0
$\begingroup$

It appears to me that loop in mathematica is very slow (compared with matlab). Since many people still use mathematica to finish their work, there must be some techniques to bypass this problem.

Could you share your techniques of avoiding loop in mathematica with beginners like me?

$\endgroup$
  • 2
    $\begingroup$ Functional Programming beats loops every time, and is parallelizable. $\endgroup$ – Roman Jul 5 '19 at 14:39
  • 2
    $\begingroup$ "It appears to me that loop in mathematica is very slow" - please give some explanation to back up this statement. $\endgroup$ – Jason B. Jul 5 '19 at 14:59
  • 1
    $\begingroup$ Procedural loops are slow in all interpreted languages unless they are JIT-compiled. $\endgroup$ – Henrik Schumacher Jul 5 '19 at 15:07
  • 1
    $\begingroup$ For number crunching, vectorization and (reformulating as many things as possible into linear algebra (matrices, and SparseArray)) works best. Followed by Compile with options CompilationTarget -> "C", RuntimeAttributes -> Listable, Parallelization -> True. $\endgroup$ – Henrik Schumacher Jul 5 '19 at 15:09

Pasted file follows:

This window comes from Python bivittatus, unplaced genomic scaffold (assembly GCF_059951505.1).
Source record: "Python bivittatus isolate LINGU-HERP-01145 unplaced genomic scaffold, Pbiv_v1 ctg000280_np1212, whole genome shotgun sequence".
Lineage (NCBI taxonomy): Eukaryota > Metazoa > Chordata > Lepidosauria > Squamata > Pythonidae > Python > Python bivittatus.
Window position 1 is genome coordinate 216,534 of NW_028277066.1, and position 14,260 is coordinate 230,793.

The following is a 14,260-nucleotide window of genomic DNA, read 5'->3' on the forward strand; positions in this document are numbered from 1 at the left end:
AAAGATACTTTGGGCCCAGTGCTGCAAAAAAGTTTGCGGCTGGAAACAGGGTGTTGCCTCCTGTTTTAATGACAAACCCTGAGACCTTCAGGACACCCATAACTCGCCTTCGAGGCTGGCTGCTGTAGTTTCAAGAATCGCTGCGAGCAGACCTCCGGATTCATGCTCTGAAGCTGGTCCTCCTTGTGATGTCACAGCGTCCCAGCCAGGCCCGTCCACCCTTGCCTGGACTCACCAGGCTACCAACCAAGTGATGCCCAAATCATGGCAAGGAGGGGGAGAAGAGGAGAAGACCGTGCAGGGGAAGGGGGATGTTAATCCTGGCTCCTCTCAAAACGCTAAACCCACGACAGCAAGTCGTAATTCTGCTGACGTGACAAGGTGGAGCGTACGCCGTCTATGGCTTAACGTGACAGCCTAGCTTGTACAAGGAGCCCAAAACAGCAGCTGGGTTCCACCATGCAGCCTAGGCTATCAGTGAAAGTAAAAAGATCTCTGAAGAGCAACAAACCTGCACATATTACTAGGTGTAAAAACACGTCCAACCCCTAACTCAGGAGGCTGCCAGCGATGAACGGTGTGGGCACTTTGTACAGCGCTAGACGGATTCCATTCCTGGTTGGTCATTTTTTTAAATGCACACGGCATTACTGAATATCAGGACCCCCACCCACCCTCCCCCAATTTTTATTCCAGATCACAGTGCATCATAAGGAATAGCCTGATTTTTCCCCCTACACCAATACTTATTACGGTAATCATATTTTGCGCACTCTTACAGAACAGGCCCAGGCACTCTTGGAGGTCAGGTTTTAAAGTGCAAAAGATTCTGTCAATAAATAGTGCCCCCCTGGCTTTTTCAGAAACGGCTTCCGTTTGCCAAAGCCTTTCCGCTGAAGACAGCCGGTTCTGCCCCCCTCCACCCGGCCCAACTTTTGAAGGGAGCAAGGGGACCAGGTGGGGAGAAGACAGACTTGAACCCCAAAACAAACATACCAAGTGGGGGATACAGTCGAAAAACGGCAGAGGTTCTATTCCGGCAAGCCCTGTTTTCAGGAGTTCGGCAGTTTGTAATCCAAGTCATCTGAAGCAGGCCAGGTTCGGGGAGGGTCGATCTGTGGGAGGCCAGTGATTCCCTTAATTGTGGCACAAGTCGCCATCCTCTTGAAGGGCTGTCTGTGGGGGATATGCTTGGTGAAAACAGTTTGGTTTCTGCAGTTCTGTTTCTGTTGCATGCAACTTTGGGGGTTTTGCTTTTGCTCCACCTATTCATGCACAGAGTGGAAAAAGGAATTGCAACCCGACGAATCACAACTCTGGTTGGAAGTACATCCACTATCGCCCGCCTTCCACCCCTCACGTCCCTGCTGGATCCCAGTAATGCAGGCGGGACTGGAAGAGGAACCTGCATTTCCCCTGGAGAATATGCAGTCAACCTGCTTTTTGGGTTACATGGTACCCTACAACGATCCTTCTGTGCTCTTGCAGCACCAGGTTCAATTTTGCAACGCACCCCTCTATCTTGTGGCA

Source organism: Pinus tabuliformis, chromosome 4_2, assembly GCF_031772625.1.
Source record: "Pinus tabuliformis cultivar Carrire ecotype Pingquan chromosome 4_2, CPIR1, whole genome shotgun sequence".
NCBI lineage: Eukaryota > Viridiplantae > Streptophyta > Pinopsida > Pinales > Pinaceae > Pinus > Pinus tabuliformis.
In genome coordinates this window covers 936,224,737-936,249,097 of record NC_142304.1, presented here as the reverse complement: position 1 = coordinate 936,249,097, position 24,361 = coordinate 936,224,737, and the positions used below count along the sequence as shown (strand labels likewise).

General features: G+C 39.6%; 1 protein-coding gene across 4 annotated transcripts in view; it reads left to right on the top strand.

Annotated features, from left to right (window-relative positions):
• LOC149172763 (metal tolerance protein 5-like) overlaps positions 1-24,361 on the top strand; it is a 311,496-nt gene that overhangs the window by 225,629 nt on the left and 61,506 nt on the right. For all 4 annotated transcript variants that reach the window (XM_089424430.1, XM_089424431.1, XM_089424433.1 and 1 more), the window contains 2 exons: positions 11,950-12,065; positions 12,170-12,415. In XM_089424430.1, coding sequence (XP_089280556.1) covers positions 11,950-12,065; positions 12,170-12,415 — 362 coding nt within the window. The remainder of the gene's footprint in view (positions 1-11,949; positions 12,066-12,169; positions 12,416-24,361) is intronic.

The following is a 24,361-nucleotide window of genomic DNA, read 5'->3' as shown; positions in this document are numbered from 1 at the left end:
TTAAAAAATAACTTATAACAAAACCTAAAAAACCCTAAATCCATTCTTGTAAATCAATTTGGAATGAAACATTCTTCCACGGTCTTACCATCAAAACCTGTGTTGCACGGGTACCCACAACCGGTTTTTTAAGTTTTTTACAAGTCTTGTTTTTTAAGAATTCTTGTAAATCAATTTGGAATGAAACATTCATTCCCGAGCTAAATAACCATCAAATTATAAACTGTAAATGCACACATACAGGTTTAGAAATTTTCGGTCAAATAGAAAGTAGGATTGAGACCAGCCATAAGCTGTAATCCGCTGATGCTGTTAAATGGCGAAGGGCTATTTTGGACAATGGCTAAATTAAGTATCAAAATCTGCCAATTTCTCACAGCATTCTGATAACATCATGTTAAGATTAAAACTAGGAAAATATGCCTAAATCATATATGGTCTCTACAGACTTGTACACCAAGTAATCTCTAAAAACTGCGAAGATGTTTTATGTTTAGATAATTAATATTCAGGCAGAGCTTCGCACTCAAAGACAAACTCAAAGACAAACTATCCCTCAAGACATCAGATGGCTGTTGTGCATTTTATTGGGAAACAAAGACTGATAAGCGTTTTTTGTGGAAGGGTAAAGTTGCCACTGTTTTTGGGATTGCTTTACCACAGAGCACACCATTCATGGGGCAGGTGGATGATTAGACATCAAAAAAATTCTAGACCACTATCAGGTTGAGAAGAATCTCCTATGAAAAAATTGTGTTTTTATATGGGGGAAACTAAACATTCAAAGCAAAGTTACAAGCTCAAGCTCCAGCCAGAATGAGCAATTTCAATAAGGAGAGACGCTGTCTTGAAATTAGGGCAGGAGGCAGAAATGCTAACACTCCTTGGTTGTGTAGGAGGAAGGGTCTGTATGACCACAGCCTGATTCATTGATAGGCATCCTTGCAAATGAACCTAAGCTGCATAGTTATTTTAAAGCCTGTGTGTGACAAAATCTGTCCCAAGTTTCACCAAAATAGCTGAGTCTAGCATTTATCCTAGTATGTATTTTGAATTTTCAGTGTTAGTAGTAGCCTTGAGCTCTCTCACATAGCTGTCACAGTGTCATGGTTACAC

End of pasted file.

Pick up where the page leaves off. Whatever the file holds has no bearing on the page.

• 2
    $\begingroup$ Code like j=0; For[i=0, i<10^7, i++, j++];//AbsoluteTiming is indeed about 400 times slower than the same written in C. But as @HenrikSchumacher points out, this is true in every interpreted language. It also becomes irrelevant as soon as the loop body does any significant work, i.e. whenever the loop infrastructure overhead becomes negligible compared to the loop's "payload". When the loop body is very simple (as in the given example) there is usually a faster way of operating: vectorization, linear algebra, analytic solution, etc. $\endgroup$ – Roman Jul 5 '19 at 15:17